Adam Zbegner 19:46
what do they wait don't have any they don't have desires. I mean, they are. They are these things which have parts which have functions and store information. There's a check Over the Map, there's a drive in them to reproduce and to, to,
Joe Van Wie 20:04
to keep on living that drive. But it's just strange to me
Adam Zbegner 20:07
like say, you know, what we call instinct, right? The instinct is been formed by natural selection to. And, you know, they're the things that are part of instinct are there because they are conducive to fitness. The what wants this to happen, reproduction in life continuing nothing. The life itself doesn't want anything. It has instincts drives,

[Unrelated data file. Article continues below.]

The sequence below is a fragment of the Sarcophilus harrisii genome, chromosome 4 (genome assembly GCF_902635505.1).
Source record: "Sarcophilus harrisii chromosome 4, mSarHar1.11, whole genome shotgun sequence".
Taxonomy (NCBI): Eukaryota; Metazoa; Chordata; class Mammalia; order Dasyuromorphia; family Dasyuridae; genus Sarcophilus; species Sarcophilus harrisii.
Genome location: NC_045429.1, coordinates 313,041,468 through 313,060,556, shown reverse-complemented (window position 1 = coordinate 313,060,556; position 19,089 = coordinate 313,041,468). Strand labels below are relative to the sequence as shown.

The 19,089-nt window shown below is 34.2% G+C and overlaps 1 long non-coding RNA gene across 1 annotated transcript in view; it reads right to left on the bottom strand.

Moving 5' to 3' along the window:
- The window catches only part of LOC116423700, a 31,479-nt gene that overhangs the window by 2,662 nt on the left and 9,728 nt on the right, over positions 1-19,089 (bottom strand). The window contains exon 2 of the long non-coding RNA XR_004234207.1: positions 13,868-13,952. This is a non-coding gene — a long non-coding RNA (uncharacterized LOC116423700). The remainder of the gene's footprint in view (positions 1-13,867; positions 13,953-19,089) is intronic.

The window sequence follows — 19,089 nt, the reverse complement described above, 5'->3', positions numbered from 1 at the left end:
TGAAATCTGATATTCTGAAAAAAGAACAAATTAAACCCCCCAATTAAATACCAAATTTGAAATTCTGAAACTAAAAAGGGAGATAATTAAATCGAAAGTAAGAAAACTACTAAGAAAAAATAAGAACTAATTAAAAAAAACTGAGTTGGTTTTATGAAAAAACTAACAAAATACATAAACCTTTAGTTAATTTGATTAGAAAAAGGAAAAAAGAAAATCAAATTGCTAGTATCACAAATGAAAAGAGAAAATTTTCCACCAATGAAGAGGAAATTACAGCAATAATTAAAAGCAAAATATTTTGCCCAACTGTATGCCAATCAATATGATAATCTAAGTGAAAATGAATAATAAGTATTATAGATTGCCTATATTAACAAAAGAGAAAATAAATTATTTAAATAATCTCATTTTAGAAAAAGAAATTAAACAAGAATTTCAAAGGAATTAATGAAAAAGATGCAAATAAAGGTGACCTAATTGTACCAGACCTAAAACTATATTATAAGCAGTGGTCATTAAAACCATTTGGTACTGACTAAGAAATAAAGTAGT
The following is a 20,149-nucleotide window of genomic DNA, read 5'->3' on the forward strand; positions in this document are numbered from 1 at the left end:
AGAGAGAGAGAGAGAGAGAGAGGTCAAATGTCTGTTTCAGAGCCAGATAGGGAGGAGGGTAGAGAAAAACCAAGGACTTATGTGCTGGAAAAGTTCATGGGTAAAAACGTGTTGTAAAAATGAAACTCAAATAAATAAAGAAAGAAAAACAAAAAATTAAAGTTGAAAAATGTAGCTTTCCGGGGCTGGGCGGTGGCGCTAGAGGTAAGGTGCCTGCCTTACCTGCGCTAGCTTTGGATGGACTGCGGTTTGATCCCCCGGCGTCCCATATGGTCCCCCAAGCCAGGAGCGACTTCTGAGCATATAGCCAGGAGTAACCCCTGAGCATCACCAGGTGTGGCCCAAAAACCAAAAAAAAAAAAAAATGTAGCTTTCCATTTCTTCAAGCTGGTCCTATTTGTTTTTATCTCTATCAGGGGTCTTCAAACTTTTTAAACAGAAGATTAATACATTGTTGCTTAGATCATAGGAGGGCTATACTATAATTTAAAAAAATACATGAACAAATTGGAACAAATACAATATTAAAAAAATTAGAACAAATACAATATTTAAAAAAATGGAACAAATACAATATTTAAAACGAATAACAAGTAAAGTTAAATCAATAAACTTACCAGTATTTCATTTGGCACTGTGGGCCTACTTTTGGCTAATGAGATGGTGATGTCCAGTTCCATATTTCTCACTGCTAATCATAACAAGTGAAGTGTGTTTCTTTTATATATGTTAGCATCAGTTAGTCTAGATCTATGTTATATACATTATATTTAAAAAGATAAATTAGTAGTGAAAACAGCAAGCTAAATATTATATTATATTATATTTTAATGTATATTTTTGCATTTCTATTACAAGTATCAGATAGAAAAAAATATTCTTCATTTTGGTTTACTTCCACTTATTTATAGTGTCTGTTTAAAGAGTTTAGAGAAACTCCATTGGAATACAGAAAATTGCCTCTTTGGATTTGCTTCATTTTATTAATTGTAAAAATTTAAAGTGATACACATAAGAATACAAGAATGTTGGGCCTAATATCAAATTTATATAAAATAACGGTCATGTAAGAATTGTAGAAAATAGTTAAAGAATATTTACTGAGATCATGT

Joe Van Wie 20:37
it's automatons. They're just doing things. They're programmed,
Adam Zbegner 20:41
the environment interacts with them. And then they react because of the way their, their genes, the instinct in them.
Joe Van Wie 20:48
How do you defeat an argument, say from a creative intelligence design perspective, say, fundamental Christian that's, you know, intellectual? And they say, well, right there, I'm pointing to design. They're like, what can make that manifest as you take a bunch of unconscious objects, or materials, and we talked about the subatomic now the, you put enough together, they create some sense of complexity, this game just starts happening out of chaos of butterflies and people and we're on a fucking podcast talking about, well, what
Adam Zbegner 21:25